A habit is a particular behavior that an individual consistently exhibits in a certain context. It’s how a person automatically reacts to a specific situation – often unconsciously.
For instance, when I see a red traffic light at an intersection, I apply the brakes. I don’t think, I just do. In fact, the older I get the more frequently I find myself stopped at a red light without memory of applying the brakes or that I witnessed the light turn red in the first place. So, either I have habituated that behavior to unconscious automaticity or I should really make a note to talk to my doctor about early onset whatever it’s called when you can’t remember things anymore.
In a simpler time, long forgotten (the 1990s), researchers at MIT set out to discover the truth about habitual behavior. Though there have been advancements in the research since which have enriched and diversified the scientific understanding of habits, the basic formula discovered then is as relevant today as Napster, Walkmans, and The Real World could only dream to be.
According to the research, every habit has three general components: a cue, a behavior, and a reward. Let’s look at each component.
As I mentioned earlier, behavior and habit are not quite the same thing. A habit is a special type of behavior. One that is regularly repeated and often unconscious.
Colloquially, we tend to name our habits by their behaviors because the behavior is the part of the habit that we actually do. Just the other day, I accused the man in my bathroom mirror of having “a little midnight snacking habit.”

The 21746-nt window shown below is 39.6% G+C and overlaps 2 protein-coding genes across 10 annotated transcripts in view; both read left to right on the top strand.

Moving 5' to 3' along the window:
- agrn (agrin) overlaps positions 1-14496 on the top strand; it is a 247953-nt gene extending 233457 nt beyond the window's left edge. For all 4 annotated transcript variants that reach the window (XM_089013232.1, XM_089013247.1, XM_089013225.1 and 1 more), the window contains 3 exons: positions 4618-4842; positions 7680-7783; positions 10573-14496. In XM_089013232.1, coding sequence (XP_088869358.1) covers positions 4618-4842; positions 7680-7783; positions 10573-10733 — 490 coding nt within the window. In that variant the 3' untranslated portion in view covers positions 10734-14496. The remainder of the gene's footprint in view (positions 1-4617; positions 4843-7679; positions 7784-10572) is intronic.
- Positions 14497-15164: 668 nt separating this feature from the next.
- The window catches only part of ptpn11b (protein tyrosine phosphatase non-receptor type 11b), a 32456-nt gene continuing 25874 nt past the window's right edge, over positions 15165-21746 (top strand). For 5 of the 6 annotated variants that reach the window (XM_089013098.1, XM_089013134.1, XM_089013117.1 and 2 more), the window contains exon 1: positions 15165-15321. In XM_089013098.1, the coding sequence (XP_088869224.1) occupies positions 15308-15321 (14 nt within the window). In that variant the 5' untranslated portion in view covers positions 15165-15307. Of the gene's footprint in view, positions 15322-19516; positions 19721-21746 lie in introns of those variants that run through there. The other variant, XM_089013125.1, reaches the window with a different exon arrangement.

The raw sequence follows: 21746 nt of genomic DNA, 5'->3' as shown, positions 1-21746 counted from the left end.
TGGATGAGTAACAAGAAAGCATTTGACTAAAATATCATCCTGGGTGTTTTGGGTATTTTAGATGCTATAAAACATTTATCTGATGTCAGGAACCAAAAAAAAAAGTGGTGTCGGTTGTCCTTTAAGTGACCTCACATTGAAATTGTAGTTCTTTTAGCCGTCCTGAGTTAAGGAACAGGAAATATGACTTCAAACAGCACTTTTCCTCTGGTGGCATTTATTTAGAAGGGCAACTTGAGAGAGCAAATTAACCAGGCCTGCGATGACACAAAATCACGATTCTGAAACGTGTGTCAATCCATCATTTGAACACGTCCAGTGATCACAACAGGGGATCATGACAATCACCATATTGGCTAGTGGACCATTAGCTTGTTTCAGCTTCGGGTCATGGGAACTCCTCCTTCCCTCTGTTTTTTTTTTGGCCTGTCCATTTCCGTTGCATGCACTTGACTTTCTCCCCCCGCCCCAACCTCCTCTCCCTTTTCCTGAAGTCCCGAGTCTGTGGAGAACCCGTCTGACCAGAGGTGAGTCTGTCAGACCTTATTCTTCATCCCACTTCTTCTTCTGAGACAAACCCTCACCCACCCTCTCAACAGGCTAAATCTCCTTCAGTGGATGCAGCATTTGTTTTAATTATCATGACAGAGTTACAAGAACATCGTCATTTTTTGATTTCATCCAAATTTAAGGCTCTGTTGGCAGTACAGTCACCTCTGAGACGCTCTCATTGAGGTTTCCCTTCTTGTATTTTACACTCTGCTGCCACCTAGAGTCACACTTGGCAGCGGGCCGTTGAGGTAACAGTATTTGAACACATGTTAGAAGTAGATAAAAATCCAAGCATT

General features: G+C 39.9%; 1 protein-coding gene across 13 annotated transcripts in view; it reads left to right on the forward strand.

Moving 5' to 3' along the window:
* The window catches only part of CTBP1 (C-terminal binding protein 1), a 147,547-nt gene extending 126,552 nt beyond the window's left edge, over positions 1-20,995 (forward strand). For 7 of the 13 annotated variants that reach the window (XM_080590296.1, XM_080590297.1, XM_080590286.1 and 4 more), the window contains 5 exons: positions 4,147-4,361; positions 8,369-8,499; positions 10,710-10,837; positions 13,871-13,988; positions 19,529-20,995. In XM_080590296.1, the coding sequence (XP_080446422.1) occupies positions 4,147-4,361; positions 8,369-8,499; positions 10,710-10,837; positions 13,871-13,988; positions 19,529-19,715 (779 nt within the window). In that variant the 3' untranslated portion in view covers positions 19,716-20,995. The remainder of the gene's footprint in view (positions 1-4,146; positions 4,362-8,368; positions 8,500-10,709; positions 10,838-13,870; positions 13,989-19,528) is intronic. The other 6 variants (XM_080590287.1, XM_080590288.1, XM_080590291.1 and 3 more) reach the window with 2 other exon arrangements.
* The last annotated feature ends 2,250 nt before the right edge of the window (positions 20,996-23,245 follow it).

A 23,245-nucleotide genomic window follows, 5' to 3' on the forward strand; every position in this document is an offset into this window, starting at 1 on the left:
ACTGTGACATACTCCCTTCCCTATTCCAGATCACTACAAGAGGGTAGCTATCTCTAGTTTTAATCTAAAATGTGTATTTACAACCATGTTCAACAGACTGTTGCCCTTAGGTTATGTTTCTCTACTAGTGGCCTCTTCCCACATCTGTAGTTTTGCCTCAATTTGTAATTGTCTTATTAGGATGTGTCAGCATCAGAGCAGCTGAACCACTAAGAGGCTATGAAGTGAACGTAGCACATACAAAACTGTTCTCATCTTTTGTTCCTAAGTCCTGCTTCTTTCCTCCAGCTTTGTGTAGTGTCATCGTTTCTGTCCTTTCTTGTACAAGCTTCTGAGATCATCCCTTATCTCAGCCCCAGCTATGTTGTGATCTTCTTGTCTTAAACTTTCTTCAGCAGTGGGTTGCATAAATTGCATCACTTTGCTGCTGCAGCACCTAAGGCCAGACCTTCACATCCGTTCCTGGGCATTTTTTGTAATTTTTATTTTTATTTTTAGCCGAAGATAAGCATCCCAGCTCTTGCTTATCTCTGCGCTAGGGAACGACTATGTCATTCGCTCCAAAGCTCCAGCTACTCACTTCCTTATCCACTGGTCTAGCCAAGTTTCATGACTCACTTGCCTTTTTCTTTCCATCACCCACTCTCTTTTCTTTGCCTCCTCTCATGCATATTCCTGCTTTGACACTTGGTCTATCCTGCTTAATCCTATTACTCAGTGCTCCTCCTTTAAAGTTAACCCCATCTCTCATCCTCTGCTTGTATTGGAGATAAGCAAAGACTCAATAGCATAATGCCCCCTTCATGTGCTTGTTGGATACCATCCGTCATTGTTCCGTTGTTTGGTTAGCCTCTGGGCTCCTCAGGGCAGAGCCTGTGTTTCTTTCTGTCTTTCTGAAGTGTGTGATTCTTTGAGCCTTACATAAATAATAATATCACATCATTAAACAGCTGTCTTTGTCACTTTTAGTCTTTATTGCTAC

Because it always materializes in the real world, the behavior is also the element of a habit that is easiest to recognize. As we’ll soon discuss, the other two components function primarily within the brain and almost always go unrecognized until a concentrated effort is made to decipher what they are.
A cue is a specific event or aspect common to similar situations that serves as the definite point of contact between the situation and the behavior. In the example above, the cue my brain uses is the red traffic light itself.
Without a cue, trying to form a habit out of a behavior is a lot like trying to connect the dots between a dot and an equation. My brain needs an explicit signal that serves as the trigger for an established thought/behavior pattern. Otherwise, my brain must take time to consider what action is appropriate given the many factors in varying circumstances. In other words, my brain would have to create a whole new thought/behavior pattern each time.